This year, I introduced a weekly series called "CEO Gaffe of the Week." Having come across more than a handful of questionable executive decisions last year when compiling my list of the worst CEOs of 2011, I thought it could be a learning experience for all of us if I pointed out apparent gaffes as they occur. Trusting your investments begins with trusting the leadership at the top -- and with leaders like these on your side, sometimes you don't need enemies!

This week I'm not mincing words and we're going to highlight the CEO of Google (NASDAQ:GOOGL) Larry Page, the CEO of R. R. Donnelley (NYSE:RRD), Thomas Quinlan III, and the president and CEO of television network CNBC, Mark Hoffman.

The dunce caps
OK, let's just get all the jokes out now: Shareholders are simply Google-plexed by what happened. Shareholders have been Bam-Googled. Let's call this Google-Gate 2012!

Thursday will go down as a day to remember for Google shareholders in that not-so-great way. Due to a glitch in some form or another, one of Google's printing businesses, R. R. Donnelley, released Google's third-quarter earnings report not at the designated after-hours time, but about four hours too early during normal trading hours. The calamity that ensued was unreal, as Google shares plummeted as much as $79.49 per share and CNBC immediately devoted their entire coverage for hours on end to the Google pre-report.

The reason for the drop had to do with Google missing by a mile on both the top and bottom lines due to a slowdown in advertising, a fourth consecutive cost-per-click decline, and a whopping $151 million loss from its Motorola Mobility purchase. Pretty much every concern I've listed over the past month or so regarding Google came to light during this report. Tablet sales are hurting Google's ad margins. No defined mobile ad platform is in place yet, allowing small-time players like Velti (NASDAQ: VELT) and Millennial Media (NYSE: MM) to easily gain market share. Additionally, the release of Apple's (NASDAQ: AAPL) iPhone 5 could draw users away from Android OS devices in the foreseeable future.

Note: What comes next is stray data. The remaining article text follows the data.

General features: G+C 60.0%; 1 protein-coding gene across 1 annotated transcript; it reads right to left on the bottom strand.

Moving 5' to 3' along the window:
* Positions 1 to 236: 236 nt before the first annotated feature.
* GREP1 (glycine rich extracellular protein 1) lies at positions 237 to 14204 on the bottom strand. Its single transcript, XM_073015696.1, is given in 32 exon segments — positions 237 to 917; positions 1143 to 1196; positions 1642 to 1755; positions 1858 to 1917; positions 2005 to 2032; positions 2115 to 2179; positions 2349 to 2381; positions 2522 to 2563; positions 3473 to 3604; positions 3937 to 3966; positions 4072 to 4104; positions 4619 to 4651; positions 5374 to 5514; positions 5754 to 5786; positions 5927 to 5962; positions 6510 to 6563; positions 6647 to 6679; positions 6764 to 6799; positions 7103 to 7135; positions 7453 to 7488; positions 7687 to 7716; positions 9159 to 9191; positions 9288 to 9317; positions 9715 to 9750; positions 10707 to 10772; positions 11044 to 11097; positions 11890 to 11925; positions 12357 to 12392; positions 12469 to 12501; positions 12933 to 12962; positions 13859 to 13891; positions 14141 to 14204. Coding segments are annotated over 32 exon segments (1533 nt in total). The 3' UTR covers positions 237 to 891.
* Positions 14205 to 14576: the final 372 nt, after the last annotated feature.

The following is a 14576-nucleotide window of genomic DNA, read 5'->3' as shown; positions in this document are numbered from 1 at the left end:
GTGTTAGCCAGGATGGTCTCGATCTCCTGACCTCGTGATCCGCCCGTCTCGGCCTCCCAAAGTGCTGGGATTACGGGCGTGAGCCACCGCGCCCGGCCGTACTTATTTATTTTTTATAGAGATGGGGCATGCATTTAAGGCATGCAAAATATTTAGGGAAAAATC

Now let's have some fun wagging our fingers at each individual CEO

To the corner, all of you...
With regard to Google's Larry Page, I give a wag of my finger primarily at his lack of explanation as to why its cost-per-click advertising business keeps slowing. The early release of today's earnings report wasn't much within his control, so he gets a pass on that aspect.

For Thomas Quinlan III, I wag my finger for not double, triple, and quadruple-checking your release times. How difficult is it to set up a check system to ensure that information is disseminated when it's expected? Between Disney and Microsoft, this is the third-time we've seen a big company's earnings release flubbed since 2010.

But, I'm saving my biggest finger wag to CNBC, which completely blew the entire situation out of proportion. I freely admit to watching CNBC on occasion to keep up on the day's top stories, but this was one of the worst-handled events I've ever witnessed. Shortly after the earnings pre-release, CNBC had former SEC Chairman Harvey Pitt on to grill him about the potential legal implications of the filings. At this point, my jaw hit the floor and my brain hit a standstill. Whether the earnings release came before or after the market doesn't make the earnings miss any less of a miss. In essence, Google's stock was going to fall either way -- end of story. But it wasn't the end of the story for CNBC, which dragged its coverage of the miscue on for hours!

Instead of focusing on whose fat finger hit the send button, can we instead focus on why Google's earnings once again failed to live up to expectations? Thumbs down all around!

Do you have a CEO you'd like to nominate for this dubious honor? Shoot me an email and a one- or two-sentence description of why your choice deserves next week's nomination, and you just may see your suggestion in the spotlight. 

This article represents the opinion of the writer, who may disagree with the “official” recommendation position of a Motley Fool premium advisory service. We’re motley! Questioning an investing thesis -- even one of our own -- helps us all think critically about investing and make decisions that help us become smarter, happier, and richer.